NICS Act Record Improvement Program (NARIP) Grant
OVERVIEW: The NICS Improvement Amendments Act of 2007, Pub. L. 110-180 (NIAA or the Act), was signed into law on January 8, 2008, in the wake of the April 2007 shooting tragedy at Virginia Tech. The Virginia Tech shooter was able to purchase firearms from a Federal Firearms Licensee (FFL) because information about his prohibiting mental health history was not available to the NICS (National Instant Criminal Background Check System), and the system was therefore unable to deny the transfer of the firearms used in the shootings. The NIAA seeks to address the gap in information available to NICS about such prohibiting mental health adjudications and commitments, and other prohibiting factors. Filling these information gaps will better enable the system to operate as intended to keep guns out of the hands of persons prohibited by federal or state law from receiving or possessing firearms. The automation of records will also reduce delays for law-abiding persons to purchase firearms. The NARIP grant was enacted to improve the completeness, automation, and transmittal of records to state and federal systems used by the NICS. Such records include criminal history records, records of felony convictions, warrants, records of protective orders, convictions for misdemeanors involving domestic violence and stalking, drug arrests and convictions, records of mental health adjudications, and others which may disqualify an individual from possessing or receiving a firearm under federal law. Helping states, state court systems, and tribes to automate these records will also reduce delays for law-abiding gun purchasers.
ELIGIBILITY: Eligible applicants are limited to (a) the agency designated by the Governor to administer the NARIP, (b) the state or territory central administrative office or similar entity designated by statute or regulation to administer federal grant funds on behalf of the jurisdiction’s court system, or (c) federally recognized Indian tribal governments as determined by the Secretary of the Interior.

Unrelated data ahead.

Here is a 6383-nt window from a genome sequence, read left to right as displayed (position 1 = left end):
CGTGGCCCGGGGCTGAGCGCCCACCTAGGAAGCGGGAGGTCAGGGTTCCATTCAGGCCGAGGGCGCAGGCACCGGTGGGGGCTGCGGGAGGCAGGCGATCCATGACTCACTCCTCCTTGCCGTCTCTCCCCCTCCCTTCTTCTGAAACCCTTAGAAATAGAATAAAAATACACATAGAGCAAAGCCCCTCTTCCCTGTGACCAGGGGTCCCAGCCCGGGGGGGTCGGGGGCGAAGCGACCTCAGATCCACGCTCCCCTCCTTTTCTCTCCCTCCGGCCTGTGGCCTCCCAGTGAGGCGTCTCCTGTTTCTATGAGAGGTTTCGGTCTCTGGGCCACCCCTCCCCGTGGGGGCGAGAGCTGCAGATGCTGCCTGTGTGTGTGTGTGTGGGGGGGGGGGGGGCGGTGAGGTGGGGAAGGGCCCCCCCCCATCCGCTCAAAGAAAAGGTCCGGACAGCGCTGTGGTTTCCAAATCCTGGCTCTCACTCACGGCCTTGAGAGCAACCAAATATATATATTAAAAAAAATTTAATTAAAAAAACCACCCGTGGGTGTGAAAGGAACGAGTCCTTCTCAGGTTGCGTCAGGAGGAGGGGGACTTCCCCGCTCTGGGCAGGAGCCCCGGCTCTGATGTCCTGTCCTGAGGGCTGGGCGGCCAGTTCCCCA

PURPOSE AREAS: The Act provides incentives for states to meet the goals it sets for greater record completeness:
- First, the Act allows states to obtain a waiver, beginning in 2011, of the state matching requirement under NCHIP if a state provides at least 90% of its records identifying persons in specified prohibited categories;
- Second, the Act authorizes grant programs described herein, which, pursuant to the Act, are being administered consistent with NCHIP, for state executive and judicial agencies to establish and upgrade information automation and identification technologies for timely submission of final criminal record dispositions and other information relevant to NICS checks; and
- Finally, the Act provides for discretionary and mandatory Byrne Justice Assistance Grant (JAG) program funding penalties, unless the penalties are waived by the Attorney General for good cause. The penalties are specific in relation to meeting record completeness requirements and the time lapsed from January 8, 2008, when NIAA was enacted. As of January 2011, 3% could be withheld if records are less than 70% complete. In 2013, 4% may be withheld if records are less than 70% complete. In 2018, 5% shall be withheld if the records are less than 90% complete, unless the Attorney General waives the penalty upon finding that a State is making a reasonable effort to comply with the NIAA.
DEADLINE: The NARIP grant will open again in 2018.
FOR MORE INFORMATION: Contact Jerry George, Grant Program Specialist, Federal Grants Division, at 405-264-5008 or via email at email@example.com.